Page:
I’m posting this under the category, “Books that Changed Me”. When I created that category, I didn’t intend it to be for books I had written. But I suppose it goes without saying, every book you write changes you. This one was certainly no different.
Depending on whose statistics you use, anywhere from 15% to 40% of Christians today would say they have been wounded deeply by other Christians. Think about that. That is an enormous percentage. If there are 100 million Americans today who claim to be Christian, that means that somewhere between 15 million and 40 million would say they have felt genuinely betrayed by their Christian brothers or sisters.
That betrayal coming at the hands of the church is among the deepest emotional and Spiritual pains imaginable. After all, the church is supposed to be a safe place for us, a place where we are genuinely loved and accepted even with all our flaws and shortcomings. When betrayal comes from there, it comes from the last bastion of Spiritual safety we know. It cuts deeply and it renders us Spiritually (if not emotionally) incapacitated for a season in our life. You may be one of these wounded saints. If not, the chances are high that you know one.
The question this raises: what is the church’s responsibility for responding to these dear friends?
The reality is that the pews (or chairs, or benches) in your worship center are often filled with people hurting from this very pain. They were hurt deeply in another church and left there and are now in your church. And they brought all that baggage with them. What they want most is to just sit in the back of the room and be invisible for a while. They’re fairly certain they will not re-engage actively in church again…after all, that’s how they got hurt in the first place. But something in them tells them they do need to be here. So they come and sit quietly, hoping to remain anonymous. But they are not healing. They are not growing. And having studied these very people for some years now, I can tell you unequivocally that time does not heal these wounds. A person can go for decades without ever dealing with these injuries and without ever even coming close to healing. The only way healing comes is when that person decides to embark on a healing journey.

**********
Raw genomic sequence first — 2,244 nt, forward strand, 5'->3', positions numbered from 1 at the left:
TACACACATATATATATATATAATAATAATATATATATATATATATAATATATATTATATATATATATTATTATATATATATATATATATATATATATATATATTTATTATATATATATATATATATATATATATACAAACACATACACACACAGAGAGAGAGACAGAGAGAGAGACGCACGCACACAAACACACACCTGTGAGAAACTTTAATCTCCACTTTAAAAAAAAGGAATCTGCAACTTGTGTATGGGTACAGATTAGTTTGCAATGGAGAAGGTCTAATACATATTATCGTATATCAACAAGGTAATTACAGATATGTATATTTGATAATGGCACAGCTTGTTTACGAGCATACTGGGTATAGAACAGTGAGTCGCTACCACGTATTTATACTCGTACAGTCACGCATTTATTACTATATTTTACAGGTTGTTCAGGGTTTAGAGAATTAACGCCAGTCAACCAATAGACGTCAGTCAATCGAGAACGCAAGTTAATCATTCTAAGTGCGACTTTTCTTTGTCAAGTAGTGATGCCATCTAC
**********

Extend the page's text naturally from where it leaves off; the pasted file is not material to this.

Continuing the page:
This, it seems to me, is where we (the church) can help. We can provide that journey. We can prepare an environment for them which is safe and accepting of them. We can give them a place where they can tell their story and cry and read God’s Word and slowly begin to trust Him and His people again. And we can give them each other, i.e., help them know that they are not alone and that there are others who know their pain well because they have experienced it themselves. They can carry one another’s burdens and pray for one another for a while and they can go on this healing journey together. The church can provide that.
Now here is where the possibilities get pretty exciting. What do you suppose might happen in our country if we were to bring genuine healing to 15 million to 40 million Christians and re-energize them for ministry? Could you get excited about that? I have.
© Blake Coffee
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